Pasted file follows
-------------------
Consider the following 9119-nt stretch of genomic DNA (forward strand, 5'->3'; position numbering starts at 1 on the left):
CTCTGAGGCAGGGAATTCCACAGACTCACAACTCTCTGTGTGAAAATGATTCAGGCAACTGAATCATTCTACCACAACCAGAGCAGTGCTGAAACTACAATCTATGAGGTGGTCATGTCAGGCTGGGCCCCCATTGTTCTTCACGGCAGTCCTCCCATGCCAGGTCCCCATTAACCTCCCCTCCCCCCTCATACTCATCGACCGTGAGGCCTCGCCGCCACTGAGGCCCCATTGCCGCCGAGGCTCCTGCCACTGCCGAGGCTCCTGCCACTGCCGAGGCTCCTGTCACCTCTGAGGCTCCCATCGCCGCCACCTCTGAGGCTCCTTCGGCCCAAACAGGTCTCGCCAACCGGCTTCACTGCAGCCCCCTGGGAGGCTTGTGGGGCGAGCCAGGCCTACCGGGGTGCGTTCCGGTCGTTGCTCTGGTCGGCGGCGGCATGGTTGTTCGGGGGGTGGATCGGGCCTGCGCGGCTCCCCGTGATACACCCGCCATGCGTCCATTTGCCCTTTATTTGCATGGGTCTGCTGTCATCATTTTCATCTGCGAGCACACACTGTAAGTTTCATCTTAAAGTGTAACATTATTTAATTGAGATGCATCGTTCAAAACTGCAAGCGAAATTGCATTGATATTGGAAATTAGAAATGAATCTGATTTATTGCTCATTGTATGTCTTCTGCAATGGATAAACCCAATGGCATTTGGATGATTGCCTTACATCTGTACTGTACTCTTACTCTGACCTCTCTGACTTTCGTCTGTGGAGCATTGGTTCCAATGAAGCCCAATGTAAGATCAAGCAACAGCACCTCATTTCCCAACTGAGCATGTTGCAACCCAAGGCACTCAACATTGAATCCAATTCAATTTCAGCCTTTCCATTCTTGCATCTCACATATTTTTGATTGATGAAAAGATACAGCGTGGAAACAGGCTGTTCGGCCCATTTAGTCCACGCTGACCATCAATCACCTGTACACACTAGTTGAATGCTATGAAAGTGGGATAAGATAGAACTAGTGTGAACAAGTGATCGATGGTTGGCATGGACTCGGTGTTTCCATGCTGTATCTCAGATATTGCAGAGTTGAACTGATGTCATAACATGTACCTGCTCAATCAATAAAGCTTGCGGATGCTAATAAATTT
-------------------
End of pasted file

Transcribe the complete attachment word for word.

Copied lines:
Consider the following 9119-nt stretch of genomic DNA (forward strand, 5'->3'; position numbering starts at 1 on the left):
CTCTGAGGCAGGGAATTCCACAGACTCACAACTCTCTGTGTGAAAATGATTCAGGCAACTGAATCATTCTACCACAACCAGAGCAGTGCTGAAACTACAATCTATGAGGTGGTCATGTCAGGCTGGGCCCCCATTGTTCTTCACGGCAGTCCTCCCATGCCAGGTCCCCATTAACCTCCCCTCCCCCCTCATACTCATCGACCGTGAGGCCTCGCCGCCACTGAGGCCCCATTGCCGCCGAGGCTCCTGCCACTGCCGAGGCTCCTGCCACTGCCGAGGCTCCTGTCACCTCTGAGGCTCCCATCGCCGCCACCTCTGAGGCTCCTTCGGCCCAAACAGGTCTCGCCAACCGGCTTCACTGCAGCCCCCTGGGAGGCTTGTGGGGCGAGCCAGGCCTACCGGGGTGCGTTCCGGTCGTTGCTCTGGTCGGCGGCGGCATGGTTGTTCGGGGGGTGGATCGGGCCTGCGCGGCTCCCCGTGATACACCCGCCATGCGTCCATTTGCCCTTTATTTGCATGGGTCTGCTGTCATCATTTTCATCTGCGAGCACACACTGTAAGTTTCATCTTAAAGTGTAACATTATTTAATTGAGATGCATCGTTCAAAACTGCAAGCGAAATTGCATTGATATTGGAAATTAGAAATGAATCTGATTTATTGCTCATTGTATGTCTTCTGCAATGGATAAACCCAATGGCATTTGGATGATTGCCTTACATCTGTACTGTACTCTTACTCTGACCTCTCTGACTTTCGTCTGTGGAGCATTGGTTCCAATGAAGCCCAATGTAAGATCAAGCAACAGCACCTCATTTCCCAACTGAGCATGTTGCAACCCAAGGCACTCAACATTGAATCCAATTCAATTTCAGCCTTTCCATTCTTGCATCTCACATATTTTTGATTGATGAAAAGATACAGCGTGGAAACAGGCTGTTCGGCCCATTTAGTCCACGCTGACCATCAATCACCTGTACACACTAGTTGAATGCTATGAAAGTGGGATAAGATAGAACTAGTGTGAACAAGTGATCGATGGTTGGCATGGACTCGGTGTTTCCATGCTGTATCTCAGATATTGCAGAGTTGAACTGATGTCATAACATGTACCTGCTCAATCAATAAAGCTTGCGGATGCTAATAAATTT